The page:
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Foundry Daily News

12. January 2015

IN - Floundering foundries

IN - Floundering foundries

The problem began about six years ago when the units in Coimbatore started facing long hours of power cuts

Coimbatore district, a major foundry cluster, had over 20 per cent of the installed casting production capacity in the country a decade ago.

The situation has changed now. The share of foundries here has come down to 14 per cent of the country’s installed capacity. And the units are struggling to remain competitive as buyers are going to other clusters.

The problem began about six years ago when industries here started facing long hours of power cuts. Buyers thought Coimbatore was not a reliable source and shifted orders to other centres such as Belgaum, Rajkot, Kolhapur and Jalandar.

Though the power situation is better now, high-tension industries continue to face 20 per cent power cut and power costs are going up. Since foundries are power-intensive, they cannot use generator sets to operate the furnace.

The average cost of grey iron casting at Rajkot, another major foundry hub in the country, is Rs. 48 to Rs. 54 a kg as against Rs. 58 to Rs. 64 in Tamil Nadu. In the last four or five years, the foundries here have lost six per cent to seven per cent market share to other States and the it is going down further, says Jayakumar Ramdass, chairman of the Coimbatore Chapter of the Institute of Indian Foundrymen.

Another major issue that these units face is the cost of compliance. Pollution control norms are stringent in the State, say industry sources. Foundries cannot dump the used sand in a quarry. Sand reclamation plants are expensive, they point out.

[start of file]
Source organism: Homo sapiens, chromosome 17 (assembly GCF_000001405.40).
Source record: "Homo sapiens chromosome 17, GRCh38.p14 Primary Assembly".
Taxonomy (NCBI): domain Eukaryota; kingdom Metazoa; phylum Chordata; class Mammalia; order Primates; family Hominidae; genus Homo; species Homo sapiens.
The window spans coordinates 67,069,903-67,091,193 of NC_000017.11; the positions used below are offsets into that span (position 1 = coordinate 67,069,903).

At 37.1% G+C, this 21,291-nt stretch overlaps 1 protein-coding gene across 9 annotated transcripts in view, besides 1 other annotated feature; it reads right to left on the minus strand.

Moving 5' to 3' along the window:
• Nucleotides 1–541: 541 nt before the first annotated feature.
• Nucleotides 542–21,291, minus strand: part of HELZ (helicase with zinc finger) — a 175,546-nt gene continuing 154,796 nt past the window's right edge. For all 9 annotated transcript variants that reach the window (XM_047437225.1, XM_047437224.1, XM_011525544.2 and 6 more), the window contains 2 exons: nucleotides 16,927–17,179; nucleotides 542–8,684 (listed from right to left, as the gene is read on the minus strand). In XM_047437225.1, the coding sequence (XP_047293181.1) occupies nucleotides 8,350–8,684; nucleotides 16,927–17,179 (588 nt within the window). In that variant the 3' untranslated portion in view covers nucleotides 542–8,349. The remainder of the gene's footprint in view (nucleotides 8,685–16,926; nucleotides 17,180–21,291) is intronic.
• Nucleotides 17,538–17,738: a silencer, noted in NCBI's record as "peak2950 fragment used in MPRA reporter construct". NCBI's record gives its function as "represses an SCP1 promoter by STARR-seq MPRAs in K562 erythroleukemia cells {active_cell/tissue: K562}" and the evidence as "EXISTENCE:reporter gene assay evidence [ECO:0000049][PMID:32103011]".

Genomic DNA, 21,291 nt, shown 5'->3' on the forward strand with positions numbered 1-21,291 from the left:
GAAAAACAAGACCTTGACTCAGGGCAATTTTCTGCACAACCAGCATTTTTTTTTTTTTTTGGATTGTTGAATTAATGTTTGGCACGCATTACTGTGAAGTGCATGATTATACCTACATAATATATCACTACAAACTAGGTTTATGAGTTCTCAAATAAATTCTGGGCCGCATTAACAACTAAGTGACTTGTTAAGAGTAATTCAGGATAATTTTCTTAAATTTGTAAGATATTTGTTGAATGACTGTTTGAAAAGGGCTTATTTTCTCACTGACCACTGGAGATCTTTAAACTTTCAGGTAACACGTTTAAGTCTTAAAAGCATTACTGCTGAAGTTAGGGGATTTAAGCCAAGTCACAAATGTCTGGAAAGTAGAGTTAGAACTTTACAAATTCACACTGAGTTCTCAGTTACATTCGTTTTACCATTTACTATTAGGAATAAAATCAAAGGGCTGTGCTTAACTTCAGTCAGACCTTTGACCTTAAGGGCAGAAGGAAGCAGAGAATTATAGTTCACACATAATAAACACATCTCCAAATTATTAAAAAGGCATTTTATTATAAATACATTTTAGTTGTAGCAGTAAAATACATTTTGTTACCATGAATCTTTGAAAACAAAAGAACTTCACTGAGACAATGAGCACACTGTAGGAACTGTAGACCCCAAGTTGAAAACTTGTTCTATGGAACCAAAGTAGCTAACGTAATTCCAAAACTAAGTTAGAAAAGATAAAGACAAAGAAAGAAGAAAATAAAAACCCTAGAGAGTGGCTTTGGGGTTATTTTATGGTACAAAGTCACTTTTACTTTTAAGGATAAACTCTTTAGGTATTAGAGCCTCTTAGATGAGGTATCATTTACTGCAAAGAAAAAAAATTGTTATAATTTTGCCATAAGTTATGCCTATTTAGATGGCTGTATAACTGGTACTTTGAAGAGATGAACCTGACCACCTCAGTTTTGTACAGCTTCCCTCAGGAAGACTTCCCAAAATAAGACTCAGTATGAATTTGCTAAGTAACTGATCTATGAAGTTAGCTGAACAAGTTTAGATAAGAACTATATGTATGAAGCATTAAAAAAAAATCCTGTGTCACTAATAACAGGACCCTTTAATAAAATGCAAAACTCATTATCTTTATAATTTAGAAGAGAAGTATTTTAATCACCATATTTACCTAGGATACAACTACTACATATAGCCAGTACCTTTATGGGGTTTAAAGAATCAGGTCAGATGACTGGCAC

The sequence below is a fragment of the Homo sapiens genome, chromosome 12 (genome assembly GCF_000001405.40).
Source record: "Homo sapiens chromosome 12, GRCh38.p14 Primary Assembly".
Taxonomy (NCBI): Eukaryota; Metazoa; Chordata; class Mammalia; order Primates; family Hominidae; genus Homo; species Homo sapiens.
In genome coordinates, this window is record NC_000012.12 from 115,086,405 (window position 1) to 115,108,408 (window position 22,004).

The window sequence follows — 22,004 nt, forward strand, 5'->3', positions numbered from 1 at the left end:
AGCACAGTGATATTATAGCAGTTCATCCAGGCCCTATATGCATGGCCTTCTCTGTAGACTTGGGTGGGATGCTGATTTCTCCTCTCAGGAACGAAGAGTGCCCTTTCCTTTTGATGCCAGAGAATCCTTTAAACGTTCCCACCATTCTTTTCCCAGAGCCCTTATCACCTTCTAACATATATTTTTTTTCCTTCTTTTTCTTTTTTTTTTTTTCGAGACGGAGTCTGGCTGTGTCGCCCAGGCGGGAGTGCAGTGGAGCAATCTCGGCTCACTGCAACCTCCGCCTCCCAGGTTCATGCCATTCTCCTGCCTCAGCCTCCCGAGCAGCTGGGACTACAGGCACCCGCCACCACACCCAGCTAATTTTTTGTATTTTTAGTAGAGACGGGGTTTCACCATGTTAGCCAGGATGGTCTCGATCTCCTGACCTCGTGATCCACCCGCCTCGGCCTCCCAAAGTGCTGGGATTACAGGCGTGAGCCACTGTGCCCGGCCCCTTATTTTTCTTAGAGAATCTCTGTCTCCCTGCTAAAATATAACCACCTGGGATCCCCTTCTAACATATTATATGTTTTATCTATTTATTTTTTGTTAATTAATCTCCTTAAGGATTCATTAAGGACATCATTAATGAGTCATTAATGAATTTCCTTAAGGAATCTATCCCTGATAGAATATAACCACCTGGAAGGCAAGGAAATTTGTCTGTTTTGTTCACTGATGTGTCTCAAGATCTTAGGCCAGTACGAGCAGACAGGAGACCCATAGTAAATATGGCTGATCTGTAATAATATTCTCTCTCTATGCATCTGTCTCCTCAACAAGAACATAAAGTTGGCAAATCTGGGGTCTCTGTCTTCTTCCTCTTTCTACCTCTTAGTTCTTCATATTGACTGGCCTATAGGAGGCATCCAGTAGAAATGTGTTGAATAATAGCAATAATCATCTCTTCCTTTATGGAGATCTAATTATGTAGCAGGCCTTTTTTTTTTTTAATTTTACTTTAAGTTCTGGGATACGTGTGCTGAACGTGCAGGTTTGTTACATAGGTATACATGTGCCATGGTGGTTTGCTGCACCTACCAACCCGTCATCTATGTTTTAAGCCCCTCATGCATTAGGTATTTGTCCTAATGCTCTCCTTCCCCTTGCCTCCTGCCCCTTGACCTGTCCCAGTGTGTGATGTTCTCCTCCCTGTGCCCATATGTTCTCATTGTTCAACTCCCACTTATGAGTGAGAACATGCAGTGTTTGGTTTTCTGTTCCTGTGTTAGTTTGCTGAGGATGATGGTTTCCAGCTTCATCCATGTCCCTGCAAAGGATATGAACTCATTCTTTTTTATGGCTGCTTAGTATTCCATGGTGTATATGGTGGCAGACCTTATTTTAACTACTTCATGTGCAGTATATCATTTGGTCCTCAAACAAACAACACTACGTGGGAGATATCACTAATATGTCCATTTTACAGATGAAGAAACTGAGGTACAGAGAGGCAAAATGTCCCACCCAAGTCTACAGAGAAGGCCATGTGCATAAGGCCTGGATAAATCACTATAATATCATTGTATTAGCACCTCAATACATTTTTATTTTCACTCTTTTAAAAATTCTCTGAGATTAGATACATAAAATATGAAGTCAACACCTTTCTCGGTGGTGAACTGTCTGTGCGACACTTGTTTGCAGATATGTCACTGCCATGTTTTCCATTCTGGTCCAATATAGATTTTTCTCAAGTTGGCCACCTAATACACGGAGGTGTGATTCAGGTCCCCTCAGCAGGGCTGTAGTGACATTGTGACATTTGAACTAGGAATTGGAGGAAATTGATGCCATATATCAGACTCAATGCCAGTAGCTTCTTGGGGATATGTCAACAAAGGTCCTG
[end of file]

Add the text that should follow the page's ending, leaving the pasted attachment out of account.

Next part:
The government can support the foundries by setting up a sand reclamation plant or permit the units to dump the sand in an abandoned quarry. Sand availability is also a problem, say foundry owners. There are some large-scale foundries that are importing sand.

While about 100 foundries are for captive use, most of the others are tier-2 and tier-3 suppliers and hence face pressure on costs. If the power costs keep going up, foundries have no option but to relocate.

K. Ilango, chairman of Confederation of Indian Industry, Coimbatore, says the problems that the foundries started facing during the last few years have affected the efficiency. In the last four or five years, there are about 10 highly modernised foundries that were commissioned here at an investment of Rs. 20 crore to Rs. 40 crore each. Many of these are struggling now and are operating at just 50 per cent capacity.

“We do not expect incentives or sops. But there should be ease of doing business,” he says. And the foundries should also get into value-added products and niche areas, he emphasises.

Source: TheHindu.com

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